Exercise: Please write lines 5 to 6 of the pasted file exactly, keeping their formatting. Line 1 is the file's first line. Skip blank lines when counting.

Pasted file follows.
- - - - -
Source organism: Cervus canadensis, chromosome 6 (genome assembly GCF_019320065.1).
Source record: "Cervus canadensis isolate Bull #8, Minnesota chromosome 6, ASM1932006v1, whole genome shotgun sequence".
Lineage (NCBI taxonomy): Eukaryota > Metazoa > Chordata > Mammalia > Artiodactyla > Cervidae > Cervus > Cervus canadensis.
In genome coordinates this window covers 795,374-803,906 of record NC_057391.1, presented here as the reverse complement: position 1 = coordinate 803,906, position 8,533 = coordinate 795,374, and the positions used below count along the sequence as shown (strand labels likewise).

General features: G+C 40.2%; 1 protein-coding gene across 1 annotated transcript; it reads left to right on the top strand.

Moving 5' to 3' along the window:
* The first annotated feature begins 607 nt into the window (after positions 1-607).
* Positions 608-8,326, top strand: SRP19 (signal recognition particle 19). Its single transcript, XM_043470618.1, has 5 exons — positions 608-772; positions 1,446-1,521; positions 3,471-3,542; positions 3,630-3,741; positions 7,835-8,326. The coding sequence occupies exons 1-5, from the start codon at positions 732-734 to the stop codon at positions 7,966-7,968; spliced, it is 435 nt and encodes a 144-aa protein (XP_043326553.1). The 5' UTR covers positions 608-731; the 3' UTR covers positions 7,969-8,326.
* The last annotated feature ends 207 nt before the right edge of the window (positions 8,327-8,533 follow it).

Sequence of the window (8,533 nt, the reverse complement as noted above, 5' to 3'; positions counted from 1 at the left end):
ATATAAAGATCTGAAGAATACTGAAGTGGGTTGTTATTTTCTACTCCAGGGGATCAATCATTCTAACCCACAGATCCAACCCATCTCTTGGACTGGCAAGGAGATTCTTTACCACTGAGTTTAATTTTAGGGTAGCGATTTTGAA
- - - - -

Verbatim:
General features: G+C 40.2%; 1 protein-coding gene across 1 annotated transcript; it reads left to right on the top strand.

Moving 5' to 3' along the window: